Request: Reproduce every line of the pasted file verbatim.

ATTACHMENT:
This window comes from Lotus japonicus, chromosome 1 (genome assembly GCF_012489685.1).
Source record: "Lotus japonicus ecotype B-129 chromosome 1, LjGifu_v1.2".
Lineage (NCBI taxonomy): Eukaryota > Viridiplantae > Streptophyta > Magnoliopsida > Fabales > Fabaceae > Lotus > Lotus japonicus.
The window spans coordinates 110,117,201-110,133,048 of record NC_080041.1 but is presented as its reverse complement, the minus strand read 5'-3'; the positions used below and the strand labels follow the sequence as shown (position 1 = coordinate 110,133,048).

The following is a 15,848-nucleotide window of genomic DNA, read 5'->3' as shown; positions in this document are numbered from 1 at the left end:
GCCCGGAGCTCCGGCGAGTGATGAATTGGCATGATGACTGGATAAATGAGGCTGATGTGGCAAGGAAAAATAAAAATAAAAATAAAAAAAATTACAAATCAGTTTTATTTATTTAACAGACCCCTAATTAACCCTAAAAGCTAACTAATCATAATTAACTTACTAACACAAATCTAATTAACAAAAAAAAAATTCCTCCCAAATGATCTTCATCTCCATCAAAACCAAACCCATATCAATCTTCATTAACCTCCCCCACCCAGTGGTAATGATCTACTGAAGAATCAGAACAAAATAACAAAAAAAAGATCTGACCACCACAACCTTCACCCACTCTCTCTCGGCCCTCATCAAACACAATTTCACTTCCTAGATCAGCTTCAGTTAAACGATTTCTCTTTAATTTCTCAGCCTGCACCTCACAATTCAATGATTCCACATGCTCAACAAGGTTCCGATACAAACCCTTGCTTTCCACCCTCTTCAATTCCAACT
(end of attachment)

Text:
This window comes from Lotus japonicus, chromosome 1 (genome assembly GCF_012489685.1).
Source record: "Lotus japonicus ecotype B-129 chromosome 1, LjGifu_v1.2".
Lineage (NCBI taxonomy): Eukaryota > Viridiplantae > Streptophyta > Magnoliopsida > Fabales > Fabaceae > Lotus > Lotus japonicus.
The window spans coordinates 110,117,201-110,133,048 of record NC_080041.1 but is presented as its reverse complement, the minus strand read 5'-3'; the positions used below and the strand labels follow the sequence as shown (position 1 = coordinate 110,133,048).

The following is a 15,848-nucleotide window of genomic DNA, read 5'->3' as shown; positions in this document are numbered from 1 at the left end:
GCCCGGAGCTCCGGCGAGTGATGAATTGGCATGATGACTGGATAAATGAGGCTGATGTGGCAAGGAAAAATAAAAATAAAAATAAAAAAAATTACAAATCAGTTTTATTTATTTAACAGACCCCTAATTAACCCTAAAAGCTAACTAATCATAATTAACTTACTAACACAAATCTAATTAACAAAAAAAAAATTCCTCCCAAATGATCTTCATCTCCATCAAAACCAAACCCATATCAATCTTCATTAACCTCCCCCACCCAGTGGTAATGATCTACTGAAGAATCAGAACAAAATAACAAAAAAAAGATCTGACCACCACAACCTTCACCCACTCTCTCTCGGCCCTCATCAAACACAATTTCACTTCCTAGATCAGCTTCAGTTAAACGATTTCTCTTTAATTTCTCAGCCTGCACCTCACAATTCAATGATTCCACATGCTCAACAAGGTTCCGATACAAACCCTTGCTTTCCACCCTCTTCAATTCCAACT